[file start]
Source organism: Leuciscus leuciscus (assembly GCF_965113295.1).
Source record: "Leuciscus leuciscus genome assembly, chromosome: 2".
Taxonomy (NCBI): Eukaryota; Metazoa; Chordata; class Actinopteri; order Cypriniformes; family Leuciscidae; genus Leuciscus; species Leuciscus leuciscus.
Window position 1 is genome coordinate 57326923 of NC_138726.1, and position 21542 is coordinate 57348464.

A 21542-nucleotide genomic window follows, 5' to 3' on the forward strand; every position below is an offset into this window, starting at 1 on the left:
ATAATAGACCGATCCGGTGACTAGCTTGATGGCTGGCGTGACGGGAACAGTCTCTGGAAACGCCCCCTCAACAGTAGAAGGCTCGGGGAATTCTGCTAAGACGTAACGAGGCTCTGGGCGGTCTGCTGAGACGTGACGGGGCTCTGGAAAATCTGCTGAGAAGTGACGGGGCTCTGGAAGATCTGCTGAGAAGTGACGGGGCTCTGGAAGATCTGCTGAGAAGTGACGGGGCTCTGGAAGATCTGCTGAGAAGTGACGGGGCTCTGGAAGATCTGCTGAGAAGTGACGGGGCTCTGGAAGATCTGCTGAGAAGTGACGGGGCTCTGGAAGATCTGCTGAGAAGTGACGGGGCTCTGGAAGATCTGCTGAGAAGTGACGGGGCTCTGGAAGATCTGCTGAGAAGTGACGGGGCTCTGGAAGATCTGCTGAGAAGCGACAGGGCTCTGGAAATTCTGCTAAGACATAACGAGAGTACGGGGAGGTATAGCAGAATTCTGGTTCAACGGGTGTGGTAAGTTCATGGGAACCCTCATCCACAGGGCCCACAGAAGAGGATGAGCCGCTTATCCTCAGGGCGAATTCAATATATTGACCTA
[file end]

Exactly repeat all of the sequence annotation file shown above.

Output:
Source organism: Leuciscus leuciscus (assembly GCF_965113295.1).
Source record: "Leuciscus leuciscus genome assembly, chromosome: 2".
Taxonomy (NCBI): Eukaryota; Metazoa; Chordata; class Actinopteri; order Cypriniformes; family Leuciscidae; genus Leuciscus; species Leuciscus leuciscus.
Window position 1 is genome coordinate 57326923 of NC_138726.1, and position 21542 is coordinate 57348464.

A 21542-nucleotide genomic window follows, 5' to 3' on the forward strand; every position below is an offset into this window, starting at 1 on the left:
ATAATAGACCGATCCGGTGACTAGCTTGATGGCTGGCGTGACGGGAACAGTCTCTGGAAACGCCCCCTCAACAGTAGAAGGCTCGGGGAATTCTGCTAAGACGTAACGAGGCTCTGGGCGGTCTGCTGAGACGTGACGGGGCTCTGGAAAATCTGCTGAGAAGTGACGGGGCTCTGGAAGATCTGCTGAGAAGTGACGGGGCTCTGGAAGATCTGCTGAGAAGTGACGGGGCTCTGGAAGATCTGCTGAGAAGTGACGGGGCTCTGGAAGATCTGCTGAGAAGTGACGGGGCTCTGGAAGATCTGCTGAGAAGTGACGGGGCTCTGGAAGATCTGCTGAGAAGTGACGGGGCTCTGGAAGATCTGCTGAGAAGTGACGGGGCTCTGGAAGATCTGCTGAGAAGTGACGGGGCTCTGGAAGATCTGCTGAGAAGCGACAGGGCTCTGGAAATTCTGCTAAGACATAACGAGAGTACGGGGAGGTATAGCAGAATTCTGGTTCAACGGGTGTGGTAAGTTCATGGGAACCCTCATCCACAGGGCCCACAGAAGAGGATGAGCCGCTTATCCTCAGGGCGAATTCAATATATTGACCTA